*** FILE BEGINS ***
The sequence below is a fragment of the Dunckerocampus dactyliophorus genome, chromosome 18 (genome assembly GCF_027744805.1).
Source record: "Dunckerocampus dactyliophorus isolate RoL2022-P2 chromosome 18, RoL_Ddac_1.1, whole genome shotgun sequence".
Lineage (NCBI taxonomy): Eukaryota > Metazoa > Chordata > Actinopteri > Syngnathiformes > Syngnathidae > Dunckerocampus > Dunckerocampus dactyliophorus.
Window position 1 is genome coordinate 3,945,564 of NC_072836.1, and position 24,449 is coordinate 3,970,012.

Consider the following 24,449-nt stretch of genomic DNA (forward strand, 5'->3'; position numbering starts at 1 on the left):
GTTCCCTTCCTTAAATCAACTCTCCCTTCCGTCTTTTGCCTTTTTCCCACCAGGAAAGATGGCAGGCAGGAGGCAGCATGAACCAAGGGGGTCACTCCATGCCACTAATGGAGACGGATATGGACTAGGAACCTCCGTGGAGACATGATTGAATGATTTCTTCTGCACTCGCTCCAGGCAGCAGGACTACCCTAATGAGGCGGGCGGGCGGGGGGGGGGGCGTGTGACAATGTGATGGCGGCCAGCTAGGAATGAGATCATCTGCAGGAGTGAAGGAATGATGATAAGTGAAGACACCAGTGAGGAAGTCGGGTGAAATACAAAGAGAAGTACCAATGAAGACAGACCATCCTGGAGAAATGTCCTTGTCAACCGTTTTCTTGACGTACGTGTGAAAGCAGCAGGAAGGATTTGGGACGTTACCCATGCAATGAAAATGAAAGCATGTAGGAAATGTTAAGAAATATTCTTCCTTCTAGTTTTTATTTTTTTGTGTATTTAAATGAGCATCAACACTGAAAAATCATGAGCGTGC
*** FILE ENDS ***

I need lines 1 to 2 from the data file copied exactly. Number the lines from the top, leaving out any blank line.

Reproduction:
The sequence below is a fragment of the Dunckerocampus dactyliophorus genome, chromosome 18 (genome assembly GCF_027744805.1).
Source record: "Dunckerocampus dactyliophorus isolate RoL2022-P2 chromosome 18, RoL_Ddac_1.1, whole genome shotgun sequence".